EVEN WHEN restrictions are fully lifted, two high-profile retailers say they will stick to an appointment-only system as it ensures customers are serious about buying, helps designers feel valued and speeds up the process. Ritchie Hanley, a designer from Ability Kitchens in Chester, and Jo Geddes, a senior designer at Kitchens by JS Geddes in Kilmarnock, spoke on The kbbreview

Podcast. Both retailers have worked on an appointment-only basis since they were allowed to reopen after the first lockdown and will keep the system in place once restrictions are lifted. Geddes explained how this system works for JS Geddes: “Although we are totally for the appointment only system, we will not reject someone that comes to the showroom. We are very lucky that we are not a high-traffic studio. “We are encouraging appointment-only or phone ahead, which most clients are doing, but there has been a handful of people who have come unannounced, but we won’t turn them away. It is striking a balance between what we want and what is realistic for the business.” Hanley agrees and believes that appointment-only working gives customers a better level of

service as designers can focus on one project. He said: “It is key for us as a retailer that we can spend more time focusing on the clients. So we have got an appointment-only system, rather than spending two hours on someone who has wandered in that we never see again.”

Edinburgh retailer ‘heartbroken’ as floods strike for a second time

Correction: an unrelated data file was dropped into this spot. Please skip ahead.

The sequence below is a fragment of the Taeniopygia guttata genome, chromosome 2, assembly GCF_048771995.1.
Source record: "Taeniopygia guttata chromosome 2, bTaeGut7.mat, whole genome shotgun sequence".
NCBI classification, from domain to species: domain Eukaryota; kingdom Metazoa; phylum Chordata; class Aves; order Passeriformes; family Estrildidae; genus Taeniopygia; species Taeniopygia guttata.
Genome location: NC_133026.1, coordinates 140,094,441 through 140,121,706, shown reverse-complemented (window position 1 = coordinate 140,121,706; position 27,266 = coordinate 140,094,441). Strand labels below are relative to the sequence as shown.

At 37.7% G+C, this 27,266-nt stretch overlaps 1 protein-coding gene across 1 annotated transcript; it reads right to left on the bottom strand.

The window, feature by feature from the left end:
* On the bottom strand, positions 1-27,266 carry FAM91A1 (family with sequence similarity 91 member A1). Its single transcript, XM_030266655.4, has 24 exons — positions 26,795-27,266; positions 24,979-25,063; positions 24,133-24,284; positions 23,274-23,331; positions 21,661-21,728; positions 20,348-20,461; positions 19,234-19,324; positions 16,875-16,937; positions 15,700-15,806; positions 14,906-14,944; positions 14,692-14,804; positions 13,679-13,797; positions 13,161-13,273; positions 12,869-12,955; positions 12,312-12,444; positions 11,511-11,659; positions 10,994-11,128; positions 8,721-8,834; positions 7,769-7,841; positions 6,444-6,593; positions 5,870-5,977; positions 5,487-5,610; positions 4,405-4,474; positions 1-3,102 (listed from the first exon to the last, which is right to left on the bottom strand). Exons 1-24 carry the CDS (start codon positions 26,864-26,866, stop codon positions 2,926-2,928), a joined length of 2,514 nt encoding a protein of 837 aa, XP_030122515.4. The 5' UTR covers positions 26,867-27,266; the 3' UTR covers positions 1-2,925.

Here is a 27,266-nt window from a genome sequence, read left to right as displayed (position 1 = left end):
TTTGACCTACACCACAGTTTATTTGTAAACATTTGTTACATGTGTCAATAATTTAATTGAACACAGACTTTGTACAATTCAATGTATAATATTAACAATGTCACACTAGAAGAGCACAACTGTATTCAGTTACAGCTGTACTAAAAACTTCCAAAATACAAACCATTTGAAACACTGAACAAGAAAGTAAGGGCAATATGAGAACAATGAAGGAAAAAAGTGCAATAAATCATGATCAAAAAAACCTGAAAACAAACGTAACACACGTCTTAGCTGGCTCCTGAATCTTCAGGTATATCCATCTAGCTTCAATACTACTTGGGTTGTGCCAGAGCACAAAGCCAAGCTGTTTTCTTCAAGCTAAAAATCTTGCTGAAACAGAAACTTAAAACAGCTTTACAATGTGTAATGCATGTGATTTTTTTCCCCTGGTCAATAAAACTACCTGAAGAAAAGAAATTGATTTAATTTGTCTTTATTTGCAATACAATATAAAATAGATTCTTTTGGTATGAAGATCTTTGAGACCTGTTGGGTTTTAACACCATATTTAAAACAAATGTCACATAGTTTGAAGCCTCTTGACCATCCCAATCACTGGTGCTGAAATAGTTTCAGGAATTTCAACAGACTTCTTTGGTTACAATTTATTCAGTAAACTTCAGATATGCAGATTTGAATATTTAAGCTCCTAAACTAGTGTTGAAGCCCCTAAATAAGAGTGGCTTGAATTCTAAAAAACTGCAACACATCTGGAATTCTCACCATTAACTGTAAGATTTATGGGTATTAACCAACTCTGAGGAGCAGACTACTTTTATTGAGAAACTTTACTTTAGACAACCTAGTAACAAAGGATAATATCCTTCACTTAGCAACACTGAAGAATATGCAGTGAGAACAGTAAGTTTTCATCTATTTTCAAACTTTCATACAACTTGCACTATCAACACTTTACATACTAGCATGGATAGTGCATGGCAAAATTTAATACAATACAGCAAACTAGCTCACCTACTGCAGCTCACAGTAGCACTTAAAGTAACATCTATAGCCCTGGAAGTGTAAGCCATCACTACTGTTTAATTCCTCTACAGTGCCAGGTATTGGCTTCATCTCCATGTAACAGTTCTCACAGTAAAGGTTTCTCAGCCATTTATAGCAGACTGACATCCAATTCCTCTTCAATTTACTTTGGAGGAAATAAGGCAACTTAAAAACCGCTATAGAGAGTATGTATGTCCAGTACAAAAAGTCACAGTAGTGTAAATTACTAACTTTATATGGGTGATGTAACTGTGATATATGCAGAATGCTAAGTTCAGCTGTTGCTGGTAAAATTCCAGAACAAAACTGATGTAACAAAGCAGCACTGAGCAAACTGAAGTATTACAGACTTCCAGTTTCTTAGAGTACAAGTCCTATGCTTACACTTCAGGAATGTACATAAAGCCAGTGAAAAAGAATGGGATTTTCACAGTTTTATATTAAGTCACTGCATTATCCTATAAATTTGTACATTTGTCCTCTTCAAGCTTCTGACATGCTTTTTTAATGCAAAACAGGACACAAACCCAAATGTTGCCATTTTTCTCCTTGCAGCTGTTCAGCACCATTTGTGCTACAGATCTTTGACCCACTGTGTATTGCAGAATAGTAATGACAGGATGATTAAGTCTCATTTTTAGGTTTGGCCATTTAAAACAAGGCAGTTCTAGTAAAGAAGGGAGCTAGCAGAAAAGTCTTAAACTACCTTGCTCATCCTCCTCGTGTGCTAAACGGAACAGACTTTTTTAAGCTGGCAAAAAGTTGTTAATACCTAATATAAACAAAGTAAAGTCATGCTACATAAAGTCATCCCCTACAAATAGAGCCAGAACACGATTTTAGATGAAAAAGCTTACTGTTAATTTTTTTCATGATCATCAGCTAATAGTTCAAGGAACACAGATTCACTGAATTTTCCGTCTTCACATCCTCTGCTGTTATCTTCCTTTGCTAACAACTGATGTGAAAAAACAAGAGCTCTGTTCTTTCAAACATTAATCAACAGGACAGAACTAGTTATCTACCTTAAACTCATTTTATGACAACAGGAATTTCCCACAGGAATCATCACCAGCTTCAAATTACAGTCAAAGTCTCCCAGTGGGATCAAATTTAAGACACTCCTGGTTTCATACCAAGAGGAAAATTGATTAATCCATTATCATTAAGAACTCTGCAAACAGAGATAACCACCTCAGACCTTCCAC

NAPIER BATHROOMS in Edinburgh has been flooded for the second time in eight months in July’s flash floods. The showroom was damaged in October last year after a similar flood, and it had only recently reopened after an extensive restoration and refurbishment. The 30-minute downpour left Napier Bathrooms and several parts of Edinburgh flooded and in need of extensive repairs. Founder Johnny Bacigalupo (pictured) said: “Just as we have completed our work on the most beautiful showroom, we are absolutely flooded again. It is heartbreaking.” Local people and friends came to help with the clean-up of the showroom. He said: “If I’m trying to find positive things in this, I just thought it was so charming that so many people offered to help and just arrived at the showroom with

mops and buckets, which made me want to cry. It made me think that the worst times bring out the best in people.”

The damage sustained in October was about the same as it was last month, however Bacigalupo and the team were able to get into the showroom much more quickly this time. He also explained how, in October, the worst damage was only visible in the weeks following the floods, as the water started to dry and flooring and walls started to break, which means that, at the time of going to press, the full extent of the current damage is, as yet, unknown.

Edinburgh council has since said up to 37mm of rain had fallen – that’s around half the average July rainfall – in one hour. The council said the downpour was beyond the capacity of the city’s drains and sewer system.

· August 2021